August 9, 1996 in Features

Tomato Time The Premier Vegetable Is Hitting Its Prime And It’s Time To Make The Most Of Its Culinary Opportunities

Martha Stewart New York Times S
 

It’s August, and the wait for red, ripe, juicy tomatoes is finally over.

In the weeks to come they will be plentiful - on vines in gardens, in supermarkets and at farm stands.

My plants produce so many luscious tomatoes that at this time of year I cook with them almost every day. I never grow tired of them, and I don’t want a single tomato to go unappreciated or unused.

To help you make the most of these tomatoes while they’re available, here are some tips for harvesting, storing and preparing them:

If you’re growing tomatoes, check your plants often for ripe ones. Harvesting daily means you’ll be sure to get each fruit at its best. Never tug or pull on tomatoes to release them from the vine; a gentle twist will do. A perfectly ripe tomato will almost fall right into your hands.

There are hundreds of varieties of tomatoes, varying in shape, size and color. If you didn’t plant different kinds this year, do so next spring. Experiment with varieties that you’ve never tried before, such as Orange Sungold, a tangerine-colored cherry, or Stupice, a salad tomato that produces even in short, cool seasons.

Two good sources for seeds are the Tomato Growers Supply Co. (P.O. Box 2237, Fort Myers, FL 33902; (941) 768-1119) and Johnny’s Selected Seeds (Foss Hill Road, Albion, MA 04910-9731; (207) 437-9294).

Unlike many other fruits and vegetables, tomatoes should be kept at room temperature. Refrigeration will dull their aroma and flavor. They’ll look beautiful in a large, shallow ceramic bowl on your kitchen counter.

Place underripe tomatoes in a sunny spot or in a brown paper bag for about two to four days to ripen. Check them every day to make sure they don’t go bad. A ripe tomato is firm but gives slightly to the touch.

For salads, slicing and uncooked sauces, large, juicy tomatoes, such as beefsteaks, are the best choice. However, for cooked sauces and soups, tomatoes with less juice and fewer seeds, which can become bitter when cooked, give better results. Try plum tomatoes.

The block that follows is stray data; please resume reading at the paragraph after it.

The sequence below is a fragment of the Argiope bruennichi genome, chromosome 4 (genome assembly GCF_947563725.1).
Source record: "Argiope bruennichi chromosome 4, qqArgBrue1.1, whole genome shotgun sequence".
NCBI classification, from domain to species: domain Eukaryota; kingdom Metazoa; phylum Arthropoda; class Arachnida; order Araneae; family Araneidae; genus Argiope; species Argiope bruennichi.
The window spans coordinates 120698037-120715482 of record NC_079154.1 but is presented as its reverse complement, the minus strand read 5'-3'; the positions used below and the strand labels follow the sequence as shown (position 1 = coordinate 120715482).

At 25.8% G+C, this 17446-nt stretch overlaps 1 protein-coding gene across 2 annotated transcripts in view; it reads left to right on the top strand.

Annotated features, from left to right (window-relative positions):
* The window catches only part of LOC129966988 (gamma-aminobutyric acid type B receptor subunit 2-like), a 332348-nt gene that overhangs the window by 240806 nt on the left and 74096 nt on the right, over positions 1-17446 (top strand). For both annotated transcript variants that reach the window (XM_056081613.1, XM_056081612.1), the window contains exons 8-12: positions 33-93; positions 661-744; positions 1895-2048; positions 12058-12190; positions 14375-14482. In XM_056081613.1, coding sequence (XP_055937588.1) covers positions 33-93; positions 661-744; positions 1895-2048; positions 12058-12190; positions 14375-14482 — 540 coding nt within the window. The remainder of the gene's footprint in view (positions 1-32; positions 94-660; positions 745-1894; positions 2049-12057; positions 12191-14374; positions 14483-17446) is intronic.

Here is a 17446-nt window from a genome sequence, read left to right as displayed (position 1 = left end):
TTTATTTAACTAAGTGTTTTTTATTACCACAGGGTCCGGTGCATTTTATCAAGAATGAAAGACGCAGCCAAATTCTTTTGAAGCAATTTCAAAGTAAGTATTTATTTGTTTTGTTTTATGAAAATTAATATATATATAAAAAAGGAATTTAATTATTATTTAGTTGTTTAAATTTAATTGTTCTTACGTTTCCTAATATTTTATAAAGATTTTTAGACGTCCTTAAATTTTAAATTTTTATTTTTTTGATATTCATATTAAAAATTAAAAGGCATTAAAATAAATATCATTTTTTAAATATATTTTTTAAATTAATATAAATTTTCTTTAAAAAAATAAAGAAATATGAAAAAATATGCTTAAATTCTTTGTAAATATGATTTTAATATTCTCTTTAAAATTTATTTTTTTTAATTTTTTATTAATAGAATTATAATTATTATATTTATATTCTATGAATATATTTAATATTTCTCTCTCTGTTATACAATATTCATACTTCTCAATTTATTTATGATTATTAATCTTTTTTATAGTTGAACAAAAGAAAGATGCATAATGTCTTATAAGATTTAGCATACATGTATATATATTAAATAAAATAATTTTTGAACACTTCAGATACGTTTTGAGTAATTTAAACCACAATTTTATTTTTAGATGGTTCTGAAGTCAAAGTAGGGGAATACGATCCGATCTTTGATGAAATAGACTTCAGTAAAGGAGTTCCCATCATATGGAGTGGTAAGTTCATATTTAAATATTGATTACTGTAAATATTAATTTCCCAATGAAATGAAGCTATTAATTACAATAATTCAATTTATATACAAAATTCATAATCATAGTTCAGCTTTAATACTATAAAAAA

Many recipes call for peeled tomatoes. Once you know the trick, peeling tomatoes is simple.

Bring a pot of water to a boil and fill a large bowl with ice water. Cut a small X into the bottom of each tomato.

Immerse a few tomatoes at a time into the boiling water and leave them there until the skin starts to loosen, 10 to 30 seconds. Remove them with a slotted spoon and transfer to the ice water immediately. The skin will peel off easily.

If a recipe calls for seeded tomatoes, just cut them in halves crosswise and squeeze each tomato half gently to force the seeds out; any seeds that remain can be scraped out with a small spoon.

Fresh ripe tomatoes are so delicious that I like to serve them simply, as the main ingredient in a salad or sauce. Here are two easy preparations:

Tomato salad

Drizzle sliced tomatoes with the finest olive oil and sprinkle with a little salt and fresh chopped herbs. Prepare about an hour before serving; the salt will make the tomatoes juicier and the flavors will blend and develop. If you like, a vinaigrette can be used in place of the oil.

I use tomatoes in a variety of sizes and colors (from tiny cherry tomatoes to large yellow ones), making overlapping layers on a large platter. Thin rounds of sweet onion or slices of rich, fresh mozzarella are a wonderful addition.

Uncooked tomato sauce

A marinated, uncooked tomato sauce has endless variations and uses. To make a basic sauce, seed and coarsely chop fresh tomatoes and add salt, minced garlic, olive oil and a mix of chopped fresh herbs to taste.

Toss together gently and let stand at room temperature, covered, for an hour or two.

Develop your own variations by adding ingredients such as chopped sun-dried tomatoes, olives, capers, red-pepper flakes, sweet onion or roasted red peppers.

Toss the sauce with hot, freshly cooked pasta and serve warm or at room temperature.

This sauce can also be used to make bruschetta, an Italian appetizer: Brush slices of good-quality country bread with olive oil, and toast on the grill or under the broiler. Rub a cut clove of garlic on one side of each toast, and top with the tomato sauce.

Or serve the sauce as a salsa with tortilla chips or quesadillas, or with grilled meat, chicken or fish.

When the season’s over, always buy good-quality canned plum tomatoes, preferably ones without preservatives. Those from San Marzano, Italy, (check the can’s label) are particularly good.

Or look for the tomatoes that come in cardboard cartons; they taste very fresh and contain no preservatives and very little salt. Pomi brand is available at many supermarkets.

But in the meantime, just enjoy the abundance of summer’s fresh tomatoes. They’ll be gone all too soon.

MEMO: Questions should be addressed to Martha Stewart, care of The New York Times Syndication Sales Corp., 122 E. 42nd St., New York, NY 10168. Questions may also be sent to Stewart by electronic mail. Her address is: mstewart@msl.timeinc.com.

The following fields overflowed: CREDIT = Martha Stewart New York Times Syndicate

Questions should be addressed to Martha Stewart, care of The New York Times Syndication Sales Corp., 122 E. 42nd St., New York, NY 10168. Questions may also be sent to Stewart by electronic mail. Her address is: mstewart@msl.timeinc.com.

The following fields overflowed: CREDIT = Martha Stewart New York Times Syndicate


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